The founder reflects on the International Transgender Day of Visibility

On this international transgender Visibility Day Rachel Crandall-Crocker takes a moment to reflect on the day she created.

“I made it so we wouldn’t have to be lonely anymore. And yet we could all be in this world together,” Crandall-Crocker said.

In 2009, Crandall-Crocker founded the day to celebrate and raise awareness of the existence of trans people discrimination the community faces.

“Many trans people have been taught to be ashamed of who they are and not to be visible. And to hide it. And I say, and I said in 2009, we don’t have to be ashamed anymore. We don’t have to hide it anymore.”

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Toronto PFLAG President Anne Creighton said she has seen a significant shift in the parents who support her.

“Over the past 10 years, PFLAG has experienced a seismic shift in its meetings. Almost every family that comes to us for help now has a trans child,” Creighton said.

Despite the day’s celebrations, Creighton highlighted important issues and experiences transgender people are going through.

“The hormones they take are not covered by any medication plan unless you have one through your employer. That’s a different issue. Trans people have a hard time finding work,” Creighton said.

“You need housing. You need help with hormones. You need jobs. And they need us to be kinder to them. That’s the most important.”

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This view was shared by Canada’s Minister for Women, Equality and Youth, Marci Ien.

“Transgender and non-binary people continue to experience significant differences, including negative mental health effects, unemployment, homelessness, harassment and bullying, and they are often victims of violence simply for being themselves,” she said in a statement.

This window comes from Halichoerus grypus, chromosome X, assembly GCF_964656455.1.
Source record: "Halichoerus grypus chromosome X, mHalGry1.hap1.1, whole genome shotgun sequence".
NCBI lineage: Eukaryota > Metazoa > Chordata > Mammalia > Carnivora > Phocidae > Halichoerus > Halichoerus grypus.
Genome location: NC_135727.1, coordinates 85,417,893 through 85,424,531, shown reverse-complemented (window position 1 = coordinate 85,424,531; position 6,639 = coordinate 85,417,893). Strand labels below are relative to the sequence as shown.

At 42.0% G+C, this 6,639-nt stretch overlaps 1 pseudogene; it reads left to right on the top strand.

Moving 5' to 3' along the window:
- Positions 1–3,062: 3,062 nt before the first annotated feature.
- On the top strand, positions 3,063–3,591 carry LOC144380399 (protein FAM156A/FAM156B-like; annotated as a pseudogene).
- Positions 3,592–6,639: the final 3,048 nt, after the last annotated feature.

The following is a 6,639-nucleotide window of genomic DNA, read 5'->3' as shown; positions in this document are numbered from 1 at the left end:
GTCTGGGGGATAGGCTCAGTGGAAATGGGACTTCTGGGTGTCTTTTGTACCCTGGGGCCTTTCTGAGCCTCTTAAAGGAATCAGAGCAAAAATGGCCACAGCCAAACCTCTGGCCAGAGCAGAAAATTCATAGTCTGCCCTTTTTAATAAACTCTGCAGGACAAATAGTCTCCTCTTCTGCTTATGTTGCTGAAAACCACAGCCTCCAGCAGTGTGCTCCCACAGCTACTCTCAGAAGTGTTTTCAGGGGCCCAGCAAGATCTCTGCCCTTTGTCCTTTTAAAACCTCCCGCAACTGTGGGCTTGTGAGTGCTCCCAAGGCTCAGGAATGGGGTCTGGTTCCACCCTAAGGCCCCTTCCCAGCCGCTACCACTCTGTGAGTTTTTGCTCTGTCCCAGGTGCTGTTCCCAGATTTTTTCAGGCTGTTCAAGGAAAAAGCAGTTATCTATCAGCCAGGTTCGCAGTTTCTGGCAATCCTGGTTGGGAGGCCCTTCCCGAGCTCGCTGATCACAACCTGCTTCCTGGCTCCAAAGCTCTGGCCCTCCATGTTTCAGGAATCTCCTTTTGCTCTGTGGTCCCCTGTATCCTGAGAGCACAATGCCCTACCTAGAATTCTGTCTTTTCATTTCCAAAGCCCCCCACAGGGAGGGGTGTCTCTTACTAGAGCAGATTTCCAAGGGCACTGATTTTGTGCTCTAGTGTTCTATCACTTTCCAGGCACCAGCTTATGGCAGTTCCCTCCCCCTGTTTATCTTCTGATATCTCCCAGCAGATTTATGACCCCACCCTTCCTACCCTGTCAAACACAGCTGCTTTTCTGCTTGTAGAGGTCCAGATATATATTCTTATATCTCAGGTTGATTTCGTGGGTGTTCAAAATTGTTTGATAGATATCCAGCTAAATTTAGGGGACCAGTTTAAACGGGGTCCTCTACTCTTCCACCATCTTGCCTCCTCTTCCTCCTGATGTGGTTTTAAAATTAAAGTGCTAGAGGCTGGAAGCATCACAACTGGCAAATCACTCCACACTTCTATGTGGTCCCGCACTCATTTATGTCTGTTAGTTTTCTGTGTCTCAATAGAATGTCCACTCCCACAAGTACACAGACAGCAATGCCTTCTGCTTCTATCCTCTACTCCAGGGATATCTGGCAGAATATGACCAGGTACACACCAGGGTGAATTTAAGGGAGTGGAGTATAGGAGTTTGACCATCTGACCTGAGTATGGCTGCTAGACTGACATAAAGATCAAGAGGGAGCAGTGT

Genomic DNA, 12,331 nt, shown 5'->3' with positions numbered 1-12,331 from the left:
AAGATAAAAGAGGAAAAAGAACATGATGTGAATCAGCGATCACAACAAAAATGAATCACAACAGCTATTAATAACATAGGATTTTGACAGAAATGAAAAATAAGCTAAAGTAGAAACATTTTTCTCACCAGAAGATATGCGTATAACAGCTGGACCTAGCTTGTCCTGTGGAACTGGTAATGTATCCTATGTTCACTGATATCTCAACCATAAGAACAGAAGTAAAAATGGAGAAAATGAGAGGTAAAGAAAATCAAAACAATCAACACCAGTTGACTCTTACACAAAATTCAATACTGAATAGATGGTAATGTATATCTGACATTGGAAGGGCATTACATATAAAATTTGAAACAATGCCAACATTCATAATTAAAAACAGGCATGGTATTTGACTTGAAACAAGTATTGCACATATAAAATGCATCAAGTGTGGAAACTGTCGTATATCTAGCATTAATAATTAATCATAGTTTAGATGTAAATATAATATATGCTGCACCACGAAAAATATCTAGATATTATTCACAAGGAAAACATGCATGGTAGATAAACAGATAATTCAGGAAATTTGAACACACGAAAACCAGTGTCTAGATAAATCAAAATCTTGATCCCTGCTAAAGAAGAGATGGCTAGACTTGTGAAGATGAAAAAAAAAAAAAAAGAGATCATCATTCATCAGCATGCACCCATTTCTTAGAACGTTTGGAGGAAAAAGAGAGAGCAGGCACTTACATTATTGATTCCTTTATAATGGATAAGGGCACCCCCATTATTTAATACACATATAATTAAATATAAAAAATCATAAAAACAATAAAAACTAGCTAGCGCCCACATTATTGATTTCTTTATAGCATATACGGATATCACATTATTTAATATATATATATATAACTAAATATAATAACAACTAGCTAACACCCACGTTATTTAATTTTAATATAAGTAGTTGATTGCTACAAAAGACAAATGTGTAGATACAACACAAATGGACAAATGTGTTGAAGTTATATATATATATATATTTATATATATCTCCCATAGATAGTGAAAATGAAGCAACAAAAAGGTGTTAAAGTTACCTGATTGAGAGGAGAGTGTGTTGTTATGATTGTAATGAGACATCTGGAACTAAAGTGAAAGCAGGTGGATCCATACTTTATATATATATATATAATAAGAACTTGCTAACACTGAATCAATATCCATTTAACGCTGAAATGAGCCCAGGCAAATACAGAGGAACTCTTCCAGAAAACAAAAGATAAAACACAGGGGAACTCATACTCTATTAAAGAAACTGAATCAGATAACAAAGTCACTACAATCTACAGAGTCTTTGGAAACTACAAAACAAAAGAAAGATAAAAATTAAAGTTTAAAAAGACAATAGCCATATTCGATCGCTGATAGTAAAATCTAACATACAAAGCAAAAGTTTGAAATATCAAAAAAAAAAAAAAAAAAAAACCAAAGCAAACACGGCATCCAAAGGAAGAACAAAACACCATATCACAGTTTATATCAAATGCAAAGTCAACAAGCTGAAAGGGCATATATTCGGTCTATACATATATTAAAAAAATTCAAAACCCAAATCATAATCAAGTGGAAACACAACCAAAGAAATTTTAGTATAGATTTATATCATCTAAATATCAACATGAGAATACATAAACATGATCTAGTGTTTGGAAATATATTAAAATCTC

“We also know that Indigenous, Black, racialized people and people with disabilities experience an additional layer of injustice. This is unacceptable and we must do better,” added the MP.

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On Thursday, the Ontario government announced it is investing over $800,000 in the child welfare system for LGBTQ+ youth.

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“Our government recognizes that more needs to be done to improve outcomes for lesbian, gay, bisexual, transgender, two-spirit and queer children and youth in our child welfare system. This investment will help develop new services and supports to address the specific needs of LGBT2SQ children and young people in care,” said Jane McKenna, Deputy Minister for Children and Women’s Affairs.

The money will go to the Ontario Association of Children’s Aid Societies (OACAS) to fund initiatives including expanding travel to inclusive and gender-sensitive camps and staff training.

“We recognize that we need to better understand the lived experiences of LGBT2SQ children and youth involved in the child welfare system from an intersectional perspective in order to improve outcomes. This funding will provide critical support to young LGBT2SQ Ontarians, their families and the children’s charities who work with them,” said Nicole Bonnie, Chief Executive Officer of OACAS.

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But 13 years later, Crandall-Crocker is amazed at the support around the world, including support in countries that criminalize LGBTQ2 people.

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“When I started it, I never really expected it to be really all over the world,” she said.

with files from Katrina Ramlochan and Trevor Popoff

© 2022 Global News, a division of Corus Entertainment Inc. The founder reflects on the International Transgender Day of Visibility

Brian Lowry

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